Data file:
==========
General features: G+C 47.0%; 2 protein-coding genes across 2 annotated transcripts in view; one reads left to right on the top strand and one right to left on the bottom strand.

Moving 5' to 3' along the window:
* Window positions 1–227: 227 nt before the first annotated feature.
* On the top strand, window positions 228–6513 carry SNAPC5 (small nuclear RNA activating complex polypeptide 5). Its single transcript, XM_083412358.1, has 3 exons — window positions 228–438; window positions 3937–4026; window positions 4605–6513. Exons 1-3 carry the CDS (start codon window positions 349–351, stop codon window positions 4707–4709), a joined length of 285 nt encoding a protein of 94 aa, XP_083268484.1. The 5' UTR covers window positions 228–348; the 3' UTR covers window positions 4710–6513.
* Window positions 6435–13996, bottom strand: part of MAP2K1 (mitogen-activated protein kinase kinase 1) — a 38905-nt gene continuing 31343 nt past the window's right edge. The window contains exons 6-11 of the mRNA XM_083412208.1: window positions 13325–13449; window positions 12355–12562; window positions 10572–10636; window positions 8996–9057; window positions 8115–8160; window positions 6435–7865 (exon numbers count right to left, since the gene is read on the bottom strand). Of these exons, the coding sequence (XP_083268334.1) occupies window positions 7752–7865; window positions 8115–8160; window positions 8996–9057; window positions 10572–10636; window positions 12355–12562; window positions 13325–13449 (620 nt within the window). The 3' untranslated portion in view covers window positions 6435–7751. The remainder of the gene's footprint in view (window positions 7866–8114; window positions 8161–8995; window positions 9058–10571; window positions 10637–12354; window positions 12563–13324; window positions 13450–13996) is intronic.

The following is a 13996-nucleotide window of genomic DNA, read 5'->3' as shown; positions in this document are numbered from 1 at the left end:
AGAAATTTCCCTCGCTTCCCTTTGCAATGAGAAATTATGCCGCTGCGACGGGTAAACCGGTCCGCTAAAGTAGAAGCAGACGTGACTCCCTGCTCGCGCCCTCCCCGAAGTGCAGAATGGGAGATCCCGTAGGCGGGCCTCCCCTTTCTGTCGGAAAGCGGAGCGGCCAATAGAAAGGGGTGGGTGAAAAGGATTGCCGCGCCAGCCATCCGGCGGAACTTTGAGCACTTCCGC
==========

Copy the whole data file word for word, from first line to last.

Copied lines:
General features: G+C 47.0%; 2 protein-coding genes across 2 annotated transcripts in view; one reads left to right on the top strand and one right to left on the bottom strand.

Moving 5' to 3' along the window:
* Window positions 1–227: 227 nt before the first annotated feature.
* On the top strand, window positions 228–6513 carry SNAPC5 (small nuclear RNA activating complex polypeptide 5). Its single transcript, XM_083412358.1, has 3 exons — window positions 228–438; window positions 3937–4026; window positions 4605–6513. Exons 1-3 carry the CDS (start codon window positions 349–351, stop codon window positions 4707–4709), a joined length of 285 nt encoding a protein of 94 aa, XP_083268484.1. The 5' UTR covers window positions 228–348; the 3' UTR covers window positions 4710–6513.
* Window positions 6435–13996, bottom strand: part of MAP2K1 (mitogen-activated protein kinase kinase 1) — a 38905-nt gene continuing 31343 nt past the window's right edge. The window contains exons 6-11 of the mRNA XM_083412208.1: window positions 13325–13449; window positions 12355–12562; window positions 10572–10636; window positions 8996–9057; window positions 8115–8160; window positions 6435–7865 (exon numbers count right to left, since the gene is read on the bottom strand). Of these exons, the coding sequence (XP_083268334.1) occupies window positions 7752–7865; window positions 8115–8160; window positions 8996–9057; window positions 10572–10636; window positions 12355–12562; window positions 13325–13449 (620 nt within the window). The 3' untranslated portion in view covers window positions 6435–7751. The remainder of the gene's footprint in view (window positions 7866–8114; window positions 8161–8995; window positions 9058–10571; window positions 10637–12354; window positions 12563–13324; window positions 13450–13996) is intronic.

The following is a 13996-nucleotide window of genomic DNA, read 5'->3' as shown; positions in this document are numbered from 1 at the left end:
AGAAATTTCCCTCGCTTCCCTTTGCAATGAGAAATTATGCCGCTGCGACGGGTAAACCGGTCCGCTAAAGTAGAAGCAGACGTGACTCCCTGCTCGCGCCCTCCCCGAAGTGCAGAATGGGAGATCCCGTAGGCGGGCCTCCCCTTTCTGTCGGAAAGCGGAGCGGCCAATAGAAAGGGGTGGGTGAAAAGGATTGCCGCGCCAGCCATCCGGCGGAACTTTGAGCACTTCCGC